There is no way to know in advance what is interesting. Some years ago I translated the Nazi-era legal correspondence between a German Jew and his “Konsulent” or Jewish legal counselor in Berlin. The letters looked unpromising and uninteresting. They were dry, dry, dry. But… what a story emerged! The man had fled Germany for Holland. He was being sued retroactively by the Nazi government for “stock manipulation” that had supposedly taken place in the 1920s, i.e., before the Nazis came to power. The Nazis asked him to place his money in the Dresdner Bank branch in Amsterdam as a “gesture of good will.” The man, a trusting soul, complied -- whereupon the Nazis froze (stole) his assets. Now destitute, he somehow managed to make his way to England, and a year or so later to Brazil. And what do you suppose was the first thing he did upon reaching Sao Paulo? Like any good German of the time he went and registered with the German consulate, of course!


What initially looked like ho-hum legal communications turned into a stunning portrait of a German-Jewish man who simply could not understand that the seemingly solid and reliable rules of German life had changed forever. It is often remarked that German Jews were more German than the Germans themselves -- and here was a case in point. Of course, his German citizenship had been revoked long before he reached Brazil!


The other problem with looking for the “interesting” or “important” is that life doesn’t come in neat packets. Ideally, what emerges from a correspondence or diary is the writer herself against a broad cultural and familial tapestry. Her everyday concerns and worries, the way family matters were handled, her likes and dislikes, how she experienced her station in life -- all these aspects of life and others rise to the surface of the text in a way that cannot be easily separated out. In the end, what is interesting and important depends on what surrounds it.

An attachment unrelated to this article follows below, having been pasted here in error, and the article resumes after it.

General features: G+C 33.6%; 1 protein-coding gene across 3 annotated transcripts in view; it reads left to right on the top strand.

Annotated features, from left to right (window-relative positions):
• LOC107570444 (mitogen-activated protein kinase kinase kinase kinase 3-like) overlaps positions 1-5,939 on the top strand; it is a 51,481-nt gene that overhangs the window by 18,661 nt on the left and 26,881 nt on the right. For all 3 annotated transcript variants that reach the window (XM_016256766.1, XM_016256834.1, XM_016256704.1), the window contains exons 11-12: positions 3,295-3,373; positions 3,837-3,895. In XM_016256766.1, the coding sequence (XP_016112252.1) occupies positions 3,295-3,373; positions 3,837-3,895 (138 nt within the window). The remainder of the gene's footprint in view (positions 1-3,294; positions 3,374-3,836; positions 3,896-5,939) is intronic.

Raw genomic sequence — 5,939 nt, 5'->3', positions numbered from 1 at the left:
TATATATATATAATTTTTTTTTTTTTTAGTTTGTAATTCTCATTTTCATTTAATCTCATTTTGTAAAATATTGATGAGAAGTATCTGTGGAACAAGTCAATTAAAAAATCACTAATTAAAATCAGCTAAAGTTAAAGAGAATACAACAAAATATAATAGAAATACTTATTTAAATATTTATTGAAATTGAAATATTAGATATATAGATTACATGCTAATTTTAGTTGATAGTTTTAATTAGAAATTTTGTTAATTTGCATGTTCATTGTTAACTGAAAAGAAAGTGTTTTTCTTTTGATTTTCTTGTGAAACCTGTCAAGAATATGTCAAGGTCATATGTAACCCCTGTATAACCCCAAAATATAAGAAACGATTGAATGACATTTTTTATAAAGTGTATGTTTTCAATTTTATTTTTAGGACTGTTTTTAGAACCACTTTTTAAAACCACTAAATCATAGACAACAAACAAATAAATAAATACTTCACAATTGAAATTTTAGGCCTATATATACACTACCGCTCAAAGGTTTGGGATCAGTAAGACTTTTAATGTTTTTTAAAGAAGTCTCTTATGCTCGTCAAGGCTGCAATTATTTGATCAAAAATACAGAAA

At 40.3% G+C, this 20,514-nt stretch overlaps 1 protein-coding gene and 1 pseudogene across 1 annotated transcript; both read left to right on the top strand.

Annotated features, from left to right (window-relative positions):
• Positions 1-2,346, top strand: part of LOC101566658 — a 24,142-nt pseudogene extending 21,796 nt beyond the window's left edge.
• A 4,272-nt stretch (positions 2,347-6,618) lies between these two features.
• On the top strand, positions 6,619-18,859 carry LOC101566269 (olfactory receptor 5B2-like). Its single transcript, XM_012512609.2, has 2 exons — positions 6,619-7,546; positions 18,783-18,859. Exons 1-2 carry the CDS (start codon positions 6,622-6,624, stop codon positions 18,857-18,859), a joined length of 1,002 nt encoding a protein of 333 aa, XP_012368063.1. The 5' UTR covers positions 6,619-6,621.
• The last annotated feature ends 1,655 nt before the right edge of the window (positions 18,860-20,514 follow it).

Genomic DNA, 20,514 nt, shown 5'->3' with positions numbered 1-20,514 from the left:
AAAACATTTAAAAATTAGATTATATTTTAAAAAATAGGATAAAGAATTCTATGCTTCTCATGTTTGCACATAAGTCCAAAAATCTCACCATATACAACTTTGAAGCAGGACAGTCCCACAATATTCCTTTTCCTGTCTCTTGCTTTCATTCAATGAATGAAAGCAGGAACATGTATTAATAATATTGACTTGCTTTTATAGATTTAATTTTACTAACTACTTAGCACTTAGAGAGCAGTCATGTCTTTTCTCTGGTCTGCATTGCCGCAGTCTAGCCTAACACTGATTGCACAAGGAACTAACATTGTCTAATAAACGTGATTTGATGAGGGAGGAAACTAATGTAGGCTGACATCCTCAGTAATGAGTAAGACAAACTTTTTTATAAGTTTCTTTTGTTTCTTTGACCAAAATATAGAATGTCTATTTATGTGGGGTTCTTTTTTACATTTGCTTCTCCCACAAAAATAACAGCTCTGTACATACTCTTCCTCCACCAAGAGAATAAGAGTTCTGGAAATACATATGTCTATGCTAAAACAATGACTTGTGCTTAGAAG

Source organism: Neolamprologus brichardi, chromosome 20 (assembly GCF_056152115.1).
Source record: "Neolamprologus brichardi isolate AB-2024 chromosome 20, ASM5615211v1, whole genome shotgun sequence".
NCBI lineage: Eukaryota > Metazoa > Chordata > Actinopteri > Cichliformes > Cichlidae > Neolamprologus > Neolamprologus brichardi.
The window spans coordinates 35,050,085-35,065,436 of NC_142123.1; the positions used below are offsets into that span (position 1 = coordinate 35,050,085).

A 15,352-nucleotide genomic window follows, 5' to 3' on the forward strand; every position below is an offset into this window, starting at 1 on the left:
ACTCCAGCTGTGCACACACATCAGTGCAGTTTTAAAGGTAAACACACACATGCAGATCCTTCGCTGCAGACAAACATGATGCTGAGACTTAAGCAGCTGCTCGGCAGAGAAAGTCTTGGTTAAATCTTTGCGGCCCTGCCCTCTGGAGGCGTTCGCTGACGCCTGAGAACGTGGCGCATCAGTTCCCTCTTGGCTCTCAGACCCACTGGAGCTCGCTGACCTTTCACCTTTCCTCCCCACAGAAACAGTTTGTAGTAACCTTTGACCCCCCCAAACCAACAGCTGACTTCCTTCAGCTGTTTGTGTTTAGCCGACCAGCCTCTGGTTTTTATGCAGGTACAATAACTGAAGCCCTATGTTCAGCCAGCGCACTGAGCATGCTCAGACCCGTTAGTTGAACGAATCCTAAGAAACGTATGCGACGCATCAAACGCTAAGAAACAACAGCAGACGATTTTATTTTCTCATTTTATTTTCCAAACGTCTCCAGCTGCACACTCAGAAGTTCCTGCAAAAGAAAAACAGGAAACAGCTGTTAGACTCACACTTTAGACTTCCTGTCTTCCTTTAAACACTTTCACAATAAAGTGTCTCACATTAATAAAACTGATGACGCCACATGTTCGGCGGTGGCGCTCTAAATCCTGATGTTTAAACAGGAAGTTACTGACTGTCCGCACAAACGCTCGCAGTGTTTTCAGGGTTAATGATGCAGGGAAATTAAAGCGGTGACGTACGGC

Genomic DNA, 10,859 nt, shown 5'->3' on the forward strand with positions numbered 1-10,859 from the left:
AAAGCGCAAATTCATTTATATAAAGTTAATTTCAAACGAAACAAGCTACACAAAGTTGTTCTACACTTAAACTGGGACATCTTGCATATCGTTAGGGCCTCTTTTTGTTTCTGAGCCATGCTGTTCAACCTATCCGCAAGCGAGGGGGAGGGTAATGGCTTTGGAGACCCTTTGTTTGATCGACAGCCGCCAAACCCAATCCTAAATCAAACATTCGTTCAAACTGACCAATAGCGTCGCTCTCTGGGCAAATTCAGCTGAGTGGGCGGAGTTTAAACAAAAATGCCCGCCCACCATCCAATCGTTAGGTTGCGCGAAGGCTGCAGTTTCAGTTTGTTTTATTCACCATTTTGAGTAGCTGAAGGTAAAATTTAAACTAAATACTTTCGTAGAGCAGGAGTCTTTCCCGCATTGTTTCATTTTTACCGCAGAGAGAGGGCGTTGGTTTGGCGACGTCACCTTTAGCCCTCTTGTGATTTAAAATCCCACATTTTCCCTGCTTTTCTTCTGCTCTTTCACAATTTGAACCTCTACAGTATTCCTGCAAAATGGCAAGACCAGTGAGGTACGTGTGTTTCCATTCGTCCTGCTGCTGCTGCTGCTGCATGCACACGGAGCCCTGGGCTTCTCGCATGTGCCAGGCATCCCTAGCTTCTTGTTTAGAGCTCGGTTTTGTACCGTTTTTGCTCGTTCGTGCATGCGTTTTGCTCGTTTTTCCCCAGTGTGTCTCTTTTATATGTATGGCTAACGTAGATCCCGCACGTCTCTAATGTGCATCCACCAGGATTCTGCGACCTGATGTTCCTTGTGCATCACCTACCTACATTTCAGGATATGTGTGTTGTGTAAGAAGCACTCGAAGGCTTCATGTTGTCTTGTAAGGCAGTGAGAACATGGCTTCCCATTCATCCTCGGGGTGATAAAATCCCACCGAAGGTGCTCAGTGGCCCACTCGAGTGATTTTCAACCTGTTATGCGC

Can you translate all sorts of handwriting?

No. I pretty much limit myself to more or less regularly formed “deutsche Kurrentschrift” or “alte Schrift,” which was standard in the 19th century, and the later “Sütterlin Schrift.” I did translate about forty letters written by German officers who fought under General Blücher at the Battle of Waterloo. They would have learned to write in the late 1700s, but in general, the older the script, the less likely I am to feel comfortable working with it. And I have come across plenty of idiosyncratic handwritings that have defeated me.


Do you translate church records and the like?

Only if they are incidental to a correspondence. There are translators who specialize in such records and are much more knowledgeable than I am in this area.


How did you learn to translate script?

About 20 years ago, a coworker at the publishing house where I was working asked me to take a look at her great-grandfather’s notebook. He had been a fusilier in the Kaiser’s army in the 1870s, and the notebook contained mainly numbers and lists. However, there was one “poem,” written in the old script, which I couldn’t read at the time. The title, however, was in our cursive style: “Die Nonnenbeichte” – “The Nun’s Confession.”


My interest was piqued. I made a key for myself, starting with der, die, and das, and whenever I deciphered a letter, I pasted it on a card and looked for other examples in the poem. I then inserted those letters wherever I saw them. This gave me new letters, which I then used to guess at other words. Eventually I figured out the entire alphabet -- and the entire poem, which turned out to be a piece of scurrilous anti-Catholic doggerel. I never imagined that I would end up using this skill for such different purposes.


What about stories?